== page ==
Are young people scared of sex?

Saturday 22 October, 17.30 - 18.45 , Frobisher Auditorium 2 Millennial Dilemmas

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Video and audio of this debate are available at the bottom of this page.

Sex is everywhere we look. Popular television programmes like Big Brother, Love Island and Ex on the Beach actually show people having sex; magazines publish quizzes and top tips about how to have the best sex of your life; and, in most popular clubs, condoms are available on demand. Sex is no longer a secret confined to the bedroom. And indeed sex has never been more casual. The notion of “friends with benefits,” is mainstream. With the rise of online dating, and hook-up apps like Tinder, Grindr and Bumble, it’s less taboo than ever to have casual sex.

So, how do we explain reports that millennials are having less sex than their parents? A recent study suggested that 20- to 24-year-olds were more than twice as likely not to have had sex before turning 18 than the previous generation. Yes, everyone is talking about sex, but is anyone actually having any? Perhaps there is also a fear of sex. The National Union of Students has released several reports claiming that one in four women will experience sexual harassment during their university life. The issue of consent has never been more politicised. UK and US universities, have introduced mandatory consent classes in which students are taught how to have consensual sex. And it’s no better off campus. Recent reports suggest young women are at risk from sexual harassment in nightclubs, pubs and bars. It sometimes seems as if sex is a danger to be negotiated, rather than an enjoyable, sometimes spontaneous, activity. Add to that the constant warnings about sexually transmitted diseases, and is it any wonder so many young people are choosing not to jump into bed with each other?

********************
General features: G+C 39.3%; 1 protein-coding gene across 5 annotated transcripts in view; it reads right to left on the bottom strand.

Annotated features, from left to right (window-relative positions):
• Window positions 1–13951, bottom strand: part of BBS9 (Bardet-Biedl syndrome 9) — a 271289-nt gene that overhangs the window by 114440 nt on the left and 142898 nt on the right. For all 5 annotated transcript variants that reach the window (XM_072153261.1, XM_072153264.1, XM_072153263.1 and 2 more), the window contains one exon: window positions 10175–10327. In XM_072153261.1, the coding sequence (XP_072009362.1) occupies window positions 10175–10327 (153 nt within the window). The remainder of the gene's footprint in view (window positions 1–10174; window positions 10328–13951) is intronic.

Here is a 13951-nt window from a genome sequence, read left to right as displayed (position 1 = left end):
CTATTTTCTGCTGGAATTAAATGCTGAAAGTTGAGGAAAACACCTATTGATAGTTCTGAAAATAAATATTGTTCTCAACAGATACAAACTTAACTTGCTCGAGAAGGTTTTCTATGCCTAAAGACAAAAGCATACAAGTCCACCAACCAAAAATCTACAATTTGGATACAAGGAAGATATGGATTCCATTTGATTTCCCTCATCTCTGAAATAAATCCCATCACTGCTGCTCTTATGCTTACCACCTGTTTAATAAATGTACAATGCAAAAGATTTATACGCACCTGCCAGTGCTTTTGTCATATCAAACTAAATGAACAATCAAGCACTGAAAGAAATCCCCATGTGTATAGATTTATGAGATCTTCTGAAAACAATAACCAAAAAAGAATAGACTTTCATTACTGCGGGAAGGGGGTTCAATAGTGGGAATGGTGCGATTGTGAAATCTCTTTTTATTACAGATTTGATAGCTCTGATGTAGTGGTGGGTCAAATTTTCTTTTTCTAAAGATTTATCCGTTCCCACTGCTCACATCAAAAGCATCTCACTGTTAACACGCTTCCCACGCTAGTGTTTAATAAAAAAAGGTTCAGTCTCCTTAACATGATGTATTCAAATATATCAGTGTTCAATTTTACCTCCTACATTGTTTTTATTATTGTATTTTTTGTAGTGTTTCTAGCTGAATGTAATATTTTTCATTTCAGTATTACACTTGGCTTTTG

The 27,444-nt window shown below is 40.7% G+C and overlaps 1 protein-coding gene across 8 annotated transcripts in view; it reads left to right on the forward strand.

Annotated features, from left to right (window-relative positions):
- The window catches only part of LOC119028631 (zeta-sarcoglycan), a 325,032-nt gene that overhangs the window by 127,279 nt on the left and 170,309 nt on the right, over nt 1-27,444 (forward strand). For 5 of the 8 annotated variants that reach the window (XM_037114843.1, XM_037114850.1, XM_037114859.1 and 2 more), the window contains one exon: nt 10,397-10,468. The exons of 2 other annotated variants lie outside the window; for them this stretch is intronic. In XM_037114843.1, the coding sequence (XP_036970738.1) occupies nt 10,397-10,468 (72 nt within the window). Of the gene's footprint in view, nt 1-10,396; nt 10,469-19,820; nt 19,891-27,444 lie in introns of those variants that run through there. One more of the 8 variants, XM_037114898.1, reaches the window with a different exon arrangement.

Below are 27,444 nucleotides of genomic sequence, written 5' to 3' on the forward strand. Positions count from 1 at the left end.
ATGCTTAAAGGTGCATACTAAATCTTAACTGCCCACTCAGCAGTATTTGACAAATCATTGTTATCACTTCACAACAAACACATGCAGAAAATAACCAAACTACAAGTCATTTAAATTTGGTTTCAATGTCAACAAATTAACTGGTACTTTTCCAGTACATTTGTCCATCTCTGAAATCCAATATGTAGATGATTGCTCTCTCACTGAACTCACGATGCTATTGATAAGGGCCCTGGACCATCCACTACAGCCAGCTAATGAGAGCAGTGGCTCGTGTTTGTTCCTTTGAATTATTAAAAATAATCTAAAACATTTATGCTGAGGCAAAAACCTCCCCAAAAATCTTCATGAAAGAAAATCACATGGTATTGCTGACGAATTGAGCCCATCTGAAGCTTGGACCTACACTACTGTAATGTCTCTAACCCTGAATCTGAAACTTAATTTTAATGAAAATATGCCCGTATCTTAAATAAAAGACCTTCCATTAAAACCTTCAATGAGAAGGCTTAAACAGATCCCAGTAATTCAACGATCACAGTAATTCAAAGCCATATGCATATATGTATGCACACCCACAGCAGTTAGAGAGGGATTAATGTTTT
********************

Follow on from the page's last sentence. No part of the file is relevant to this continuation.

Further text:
Is the current panic about sexual harassment and rape culture putting young people off sex? Do we really have a generation of young people who don’t know how to have sex without instruction from workshop leaders? Or are we simply more aware these days of the dangers and potentially harmful effects of sex in the absence of the moral codes and taboos of the past? Do young people genuinely need guidance to navigate today’s hyper-sexualised culture?